Intriguing diplomacy and sudden attack of Said Khan, the disrupted Afghan lashkar had to suffer great losses this time. Said Khan was not only a brave general but also a diplomat of high caliber. Many Afghans of Yousafzai and Gigyani tribes were either killed or arrested. Some how Mughal authority was restored again in and around Peshawer. Shah Jahan was so pleased with Said Khan that he raised his mansab to 4000 Sawar and appointed him Governor of Peshawer. [12]

Surrender and end of Roshnai movement
Said Khan was man of tricks and abilities. Shah Jahan was also keen to establish friendly relations with rebellious Afghans of Frontier region and he wanted a lasting solution to the trouble. In the meantime Said Khan by use of carrot and stick policy induced Bibi Alia and Abdul Qadir to lay arms before the Mughals for honorable living and monetary considerations. On the interference of Said Khan, Emperor Shah Jahan granted Abdul Qadir a Mansab of 1000/6000 and a reward of Rs.10,000/- upon his submission in 1633 A.D {13].Abdul Qadir soon died a natural death while his mother Bibi Alia and other relatives and followers, were well treated by Shah Jahan in the court and sent to Rashid Khan Ansari , who was posted at Deccan. [14]

Thus Mughals were free of their old enemies for ever  due to Said Khan’s efforts and diplomacy. With the disappearance of Bibi Alia and Abdul Qadir from scene , the movement died a natural death. The movement a political force subsided in frontier though as religious sect it lingered longer. Two rocks at Indus river near Attock fort still bear the names of Aliliyia and Kamaliya, which perpetuate the memories of these troubled times.

Shah Jahan Central Asia and Qandahar expedition 

Tribes of Peshawer played a role in executing the Mughal plans for the conquest of Kandahar and Central Asian Khanates i.e Balkh and Badakhshan . Many Afghan nobles were closely associated with imperial army in these campaigns. A host of Afghan Umaras like Bahadur Khan Ruhilla, Nazr Bahadur Kheshgi, Hayat Tarin (son of Ali Khan Tarin), Neknam Khan (uncle of Bahadur Khan), Jamal Khan Nuhani, and others played a prominent role in the Balkh campaign. Shah Jahan entire attention was to North-West Frontier of his empire after establishing firm control over his government. He was placed in difficult situation, when Nazar Muhammad , ruler of Badakhshan attacked Kabul and surrounding areas.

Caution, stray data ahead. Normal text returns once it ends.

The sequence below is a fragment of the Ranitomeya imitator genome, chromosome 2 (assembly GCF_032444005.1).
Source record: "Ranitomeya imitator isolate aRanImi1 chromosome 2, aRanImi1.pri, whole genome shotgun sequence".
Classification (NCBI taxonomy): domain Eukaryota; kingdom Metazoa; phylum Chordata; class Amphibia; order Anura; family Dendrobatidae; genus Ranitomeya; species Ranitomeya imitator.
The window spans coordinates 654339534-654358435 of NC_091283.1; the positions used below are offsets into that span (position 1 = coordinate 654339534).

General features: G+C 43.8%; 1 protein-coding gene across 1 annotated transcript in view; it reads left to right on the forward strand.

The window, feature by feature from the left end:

Central Asian Campaigns

Nazar Muhammad,  the ruler of Turan, taking advantage of initial instability of Shah Jahan’s reign , attacked Kabul in 1627 A.D [15]. With the aid of prominent Afghan chiefs, the invader’s bid to capture Kabul was foiled. Being brave fighters, Afghans along with the Rajputs , were associated with the vanguard of Imperial army under the supreme command of Prince Murad Shah during 1645-47 A.D [16]. Prince Murad Bakhsh came to Peshawar in 1646 A.D, acting upon King’s instructions and took along with him the Lashkar of Afghans comprising Ghoria Khel ,  Afridis, Mohmands, Orakzais and Bangash tribes. [17]. Prominent Afghan Mansabdars  leading the imperial army were Ali Mardan Khan , Bahadur Khan Daudzai and Asalat Khan. [18]

Prince Murad was directed by the Emperor to divide the Mughal army into two parts. One army was to lead through Peshawar and the other through Bangash country and both should join in Kabul. [19]

A Mughal miniature from the Padshahnama depicting the surrender of the Safavid Persian garrison of Kandahar in 1638 to the Mughal army of Shah Jahan commanded by Kilij Khan

 Shah Jahan’s visit to Peshawar 

Shah Jahan wanted personally to supervise these campaigns and intended to visit Kabul. On his way to Kabul he crossed the river Indus near Attock and landed at Peshawar fort, built by Ali Mardan Khan, ruler of Peshawar. [20]. The Emperor also paid a visit to Zafar Khan garden , in the vicinity of Peshawar and stayed there for some days. [21]. He also visited the Bazar and buildings of Peshawar. Next the Emperor reached Kabul and gave useful instruction to Mughal commanders. Ali Mardan Khan also accompanied Shah Jahan to Kabul.